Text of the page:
A good problem to have is when there are tons of jobs and not enough people with the skills to fill them. Nepal had the opposite problem: Villages filled with artisans with a work ethic, but, well, no work to be ethicked. "The problem was simply that they lacked an understanding of what people in the rest of the world wanted to buy," explains Notre Dame Industrial Design professor Ann-Marie Conrado, "and that's where we've been able to step in and help." Since 2006, Conrado has been traveling to Nepal with ID students in tow to design globally useful--and saleable--products that Nepalese craftspeople can produce.
The social design work of myself and my industrial design students in Nepal [involves] collaborating with fair trade artisans to design and develop handicraft products in tune with the global marketplace. Working with the Association for Craft Producers, the students spend 10 weeks each summer in Nepal, first learning the handicrafts techniques then designing products that have already resulted in increases not only in sales, but in the number of artisans being employed. While in Nepal, we are also identifying and designing various solutions to social and humanitarian problems including an umbilical cord cutter with a thermoplastic locking mechanism that must be boiled before it will reopen, sterilizing itself for reuse, and a $3 washing machine.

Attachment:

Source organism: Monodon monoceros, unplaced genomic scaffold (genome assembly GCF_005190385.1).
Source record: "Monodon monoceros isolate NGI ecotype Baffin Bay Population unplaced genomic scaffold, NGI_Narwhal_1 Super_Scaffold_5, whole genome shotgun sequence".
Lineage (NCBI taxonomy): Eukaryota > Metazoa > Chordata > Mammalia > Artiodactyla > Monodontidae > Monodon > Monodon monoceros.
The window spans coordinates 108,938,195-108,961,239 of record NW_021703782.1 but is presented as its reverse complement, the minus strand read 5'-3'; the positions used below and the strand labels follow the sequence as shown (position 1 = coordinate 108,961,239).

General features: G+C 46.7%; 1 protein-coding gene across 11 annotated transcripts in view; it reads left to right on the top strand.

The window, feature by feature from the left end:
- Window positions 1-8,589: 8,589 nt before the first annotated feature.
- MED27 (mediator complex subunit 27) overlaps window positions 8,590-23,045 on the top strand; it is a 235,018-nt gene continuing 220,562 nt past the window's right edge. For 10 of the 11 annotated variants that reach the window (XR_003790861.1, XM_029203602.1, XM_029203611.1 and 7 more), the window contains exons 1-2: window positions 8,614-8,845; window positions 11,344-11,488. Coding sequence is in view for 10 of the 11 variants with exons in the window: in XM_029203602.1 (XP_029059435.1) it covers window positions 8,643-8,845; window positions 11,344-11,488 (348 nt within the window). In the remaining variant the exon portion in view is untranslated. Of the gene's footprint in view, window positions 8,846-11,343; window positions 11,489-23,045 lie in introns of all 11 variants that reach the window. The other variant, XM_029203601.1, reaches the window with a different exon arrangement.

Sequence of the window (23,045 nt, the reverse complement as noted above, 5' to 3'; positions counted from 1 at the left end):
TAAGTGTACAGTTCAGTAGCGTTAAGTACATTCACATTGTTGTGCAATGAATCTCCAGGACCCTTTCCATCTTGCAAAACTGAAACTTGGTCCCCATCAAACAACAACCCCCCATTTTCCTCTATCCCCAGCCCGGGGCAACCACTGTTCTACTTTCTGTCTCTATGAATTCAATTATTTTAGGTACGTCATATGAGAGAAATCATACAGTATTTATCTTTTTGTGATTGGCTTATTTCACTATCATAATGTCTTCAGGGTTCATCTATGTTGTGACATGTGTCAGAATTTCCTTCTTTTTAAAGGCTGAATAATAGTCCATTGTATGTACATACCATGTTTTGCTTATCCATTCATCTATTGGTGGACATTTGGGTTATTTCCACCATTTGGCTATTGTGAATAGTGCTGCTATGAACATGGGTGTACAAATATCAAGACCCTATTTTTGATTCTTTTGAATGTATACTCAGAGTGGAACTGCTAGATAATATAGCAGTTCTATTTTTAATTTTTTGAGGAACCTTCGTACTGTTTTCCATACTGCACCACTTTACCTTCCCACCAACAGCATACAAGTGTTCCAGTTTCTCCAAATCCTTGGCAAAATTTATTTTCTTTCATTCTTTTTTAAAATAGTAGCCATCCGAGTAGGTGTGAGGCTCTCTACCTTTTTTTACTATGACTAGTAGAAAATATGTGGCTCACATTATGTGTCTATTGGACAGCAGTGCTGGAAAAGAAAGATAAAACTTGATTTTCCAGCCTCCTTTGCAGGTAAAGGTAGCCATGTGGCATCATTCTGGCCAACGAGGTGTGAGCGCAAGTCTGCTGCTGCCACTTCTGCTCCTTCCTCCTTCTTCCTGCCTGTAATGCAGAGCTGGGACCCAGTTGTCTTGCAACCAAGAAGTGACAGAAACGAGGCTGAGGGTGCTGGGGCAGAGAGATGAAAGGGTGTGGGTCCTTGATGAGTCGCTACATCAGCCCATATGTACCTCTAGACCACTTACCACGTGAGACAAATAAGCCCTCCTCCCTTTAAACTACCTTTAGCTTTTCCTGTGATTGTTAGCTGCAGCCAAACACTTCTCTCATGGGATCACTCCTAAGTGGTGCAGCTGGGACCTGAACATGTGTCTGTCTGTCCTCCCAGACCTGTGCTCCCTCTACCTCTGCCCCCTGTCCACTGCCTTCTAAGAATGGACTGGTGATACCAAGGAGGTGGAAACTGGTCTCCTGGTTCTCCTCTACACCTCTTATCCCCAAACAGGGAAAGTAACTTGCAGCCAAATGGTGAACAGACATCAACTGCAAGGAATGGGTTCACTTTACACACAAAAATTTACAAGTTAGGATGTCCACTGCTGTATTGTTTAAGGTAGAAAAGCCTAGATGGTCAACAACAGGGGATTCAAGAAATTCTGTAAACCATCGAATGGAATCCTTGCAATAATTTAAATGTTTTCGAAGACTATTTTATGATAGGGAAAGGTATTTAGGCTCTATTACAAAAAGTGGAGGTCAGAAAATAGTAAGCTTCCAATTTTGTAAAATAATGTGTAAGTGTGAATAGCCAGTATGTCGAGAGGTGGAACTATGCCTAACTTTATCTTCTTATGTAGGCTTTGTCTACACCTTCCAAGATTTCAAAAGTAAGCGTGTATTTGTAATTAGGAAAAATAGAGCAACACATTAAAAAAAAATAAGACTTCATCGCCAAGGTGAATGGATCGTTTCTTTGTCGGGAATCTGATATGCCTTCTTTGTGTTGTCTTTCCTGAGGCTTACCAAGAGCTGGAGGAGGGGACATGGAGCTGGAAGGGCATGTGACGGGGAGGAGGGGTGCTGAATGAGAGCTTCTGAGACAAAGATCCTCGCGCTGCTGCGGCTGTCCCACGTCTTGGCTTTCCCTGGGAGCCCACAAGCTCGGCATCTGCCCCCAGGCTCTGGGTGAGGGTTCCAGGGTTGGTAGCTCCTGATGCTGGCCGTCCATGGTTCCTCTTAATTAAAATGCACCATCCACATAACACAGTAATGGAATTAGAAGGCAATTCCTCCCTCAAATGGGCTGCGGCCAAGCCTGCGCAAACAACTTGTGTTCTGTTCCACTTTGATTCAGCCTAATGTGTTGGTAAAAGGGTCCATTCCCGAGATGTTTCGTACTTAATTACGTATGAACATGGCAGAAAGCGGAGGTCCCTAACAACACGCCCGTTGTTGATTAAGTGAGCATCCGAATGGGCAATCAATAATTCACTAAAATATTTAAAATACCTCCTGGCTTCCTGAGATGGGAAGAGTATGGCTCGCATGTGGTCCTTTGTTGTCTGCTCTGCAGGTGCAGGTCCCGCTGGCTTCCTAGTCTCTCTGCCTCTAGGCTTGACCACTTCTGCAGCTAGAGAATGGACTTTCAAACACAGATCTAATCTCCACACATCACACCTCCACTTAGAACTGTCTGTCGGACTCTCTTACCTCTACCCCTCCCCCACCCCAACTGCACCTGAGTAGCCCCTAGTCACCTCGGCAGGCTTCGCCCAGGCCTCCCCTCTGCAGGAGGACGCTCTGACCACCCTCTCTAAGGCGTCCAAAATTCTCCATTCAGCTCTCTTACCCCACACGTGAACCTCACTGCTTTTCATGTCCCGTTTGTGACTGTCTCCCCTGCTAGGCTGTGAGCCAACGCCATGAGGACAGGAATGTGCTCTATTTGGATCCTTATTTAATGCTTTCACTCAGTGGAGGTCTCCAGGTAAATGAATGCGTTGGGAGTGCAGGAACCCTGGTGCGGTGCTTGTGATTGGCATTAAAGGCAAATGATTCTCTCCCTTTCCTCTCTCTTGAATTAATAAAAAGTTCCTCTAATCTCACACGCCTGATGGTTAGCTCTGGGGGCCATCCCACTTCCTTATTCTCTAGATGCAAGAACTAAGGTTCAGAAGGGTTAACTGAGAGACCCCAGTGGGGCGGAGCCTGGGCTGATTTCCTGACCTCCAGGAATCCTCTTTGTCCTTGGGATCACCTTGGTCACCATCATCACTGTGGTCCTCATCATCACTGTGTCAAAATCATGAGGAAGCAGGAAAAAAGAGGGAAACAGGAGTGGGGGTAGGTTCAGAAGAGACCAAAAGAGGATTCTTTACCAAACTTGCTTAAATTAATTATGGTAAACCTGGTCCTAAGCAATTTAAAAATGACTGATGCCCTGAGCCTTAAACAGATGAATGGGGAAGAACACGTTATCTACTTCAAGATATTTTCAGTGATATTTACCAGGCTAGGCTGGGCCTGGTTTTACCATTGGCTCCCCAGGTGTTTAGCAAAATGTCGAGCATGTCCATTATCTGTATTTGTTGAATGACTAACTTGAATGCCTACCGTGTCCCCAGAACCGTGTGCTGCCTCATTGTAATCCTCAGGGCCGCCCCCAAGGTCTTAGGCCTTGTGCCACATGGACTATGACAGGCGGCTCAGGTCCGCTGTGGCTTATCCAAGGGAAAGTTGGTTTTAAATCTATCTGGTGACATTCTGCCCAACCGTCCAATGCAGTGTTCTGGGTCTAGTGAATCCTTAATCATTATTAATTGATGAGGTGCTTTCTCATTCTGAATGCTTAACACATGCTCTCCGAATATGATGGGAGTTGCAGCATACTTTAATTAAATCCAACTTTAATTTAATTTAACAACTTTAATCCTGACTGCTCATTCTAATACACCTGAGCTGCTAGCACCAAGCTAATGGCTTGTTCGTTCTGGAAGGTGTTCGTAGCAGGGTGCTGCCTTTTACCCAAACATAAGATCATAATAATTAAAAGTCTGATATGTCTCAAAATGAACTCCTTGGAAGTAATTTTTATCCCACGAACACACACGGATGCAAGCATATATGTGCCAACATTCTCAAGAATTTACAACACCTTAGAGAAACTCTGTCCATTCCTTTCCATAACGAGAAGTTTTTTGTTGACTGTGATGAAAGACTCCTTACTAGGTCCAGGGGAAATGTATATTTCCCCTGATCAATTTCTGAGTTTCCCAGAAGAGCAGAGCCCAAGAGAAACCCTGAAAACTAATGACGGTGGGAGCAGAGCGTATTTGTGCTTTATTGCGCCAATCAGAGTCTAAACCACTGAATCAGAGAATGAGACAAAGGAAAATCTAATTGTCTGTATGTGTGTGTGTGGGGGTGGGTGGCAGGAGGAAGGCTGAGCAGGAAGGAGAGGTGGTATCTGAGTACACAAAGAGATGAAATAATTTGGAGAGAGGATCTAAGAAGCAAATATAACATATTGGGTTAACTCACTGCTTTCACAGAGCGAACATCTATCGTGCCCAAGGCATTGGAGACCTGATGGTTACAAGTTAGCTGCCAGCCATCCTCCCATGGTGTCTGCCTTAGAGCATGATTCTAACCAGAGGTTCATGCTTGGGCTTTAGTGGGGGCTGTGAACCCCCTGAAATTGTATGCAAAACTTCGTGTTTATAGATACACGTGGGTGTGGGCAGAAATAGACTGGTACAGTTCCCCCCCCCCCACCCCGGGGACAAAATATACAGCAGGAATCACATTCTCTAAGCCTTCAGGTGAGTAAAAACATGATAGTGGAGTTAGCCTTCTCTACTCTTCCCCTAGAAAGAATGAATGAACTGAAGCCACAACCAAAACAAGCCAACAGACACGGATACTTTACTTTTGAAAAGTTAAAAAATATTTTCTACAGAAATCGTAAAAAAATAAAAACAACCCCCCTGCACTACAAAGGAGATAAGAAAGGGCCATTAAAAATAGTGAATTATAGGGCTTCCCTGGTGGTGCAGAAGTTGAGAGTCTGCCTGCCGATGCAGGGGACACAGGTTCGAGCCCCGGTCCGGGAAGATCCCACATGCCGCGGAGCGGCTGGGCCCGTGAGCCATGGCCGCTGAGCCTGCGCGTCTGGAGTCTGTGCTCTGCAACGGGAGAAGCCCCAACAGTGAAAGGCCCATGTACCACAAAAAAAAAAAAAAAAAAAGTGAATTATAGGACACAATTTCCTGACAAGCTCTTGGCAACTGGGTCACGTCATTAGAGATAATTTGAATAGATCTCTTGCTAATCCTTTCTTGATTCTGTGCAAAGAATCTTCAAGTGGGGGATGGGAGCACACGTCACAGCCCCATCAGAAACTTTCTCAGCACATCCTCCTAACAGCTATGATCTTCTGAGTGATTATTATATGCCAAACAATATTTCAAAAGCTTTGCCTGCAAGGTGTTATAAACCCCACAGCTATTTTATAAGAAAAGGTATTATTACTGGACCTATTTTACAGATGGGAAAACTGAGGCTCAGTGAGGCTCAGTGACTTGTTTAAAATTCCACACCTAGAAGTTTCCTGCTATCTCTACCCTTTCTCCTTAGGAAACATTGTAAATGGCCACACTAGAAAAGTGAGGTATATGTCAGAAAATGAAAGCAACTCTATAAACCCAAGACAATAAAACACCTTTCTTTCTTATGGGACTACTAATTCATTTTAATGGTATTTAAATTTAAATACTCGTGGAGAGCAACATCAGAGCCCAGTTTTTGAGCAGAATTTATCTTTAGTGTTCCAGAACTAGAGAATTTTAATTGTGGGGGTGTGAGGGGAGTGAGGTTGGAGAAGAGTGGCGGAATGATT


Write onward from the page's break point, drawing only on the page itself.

The video below takes a look at the overall process, and you can hit the jump to see some of the collaboration's most recent prototype samples (currently in the sourcing process).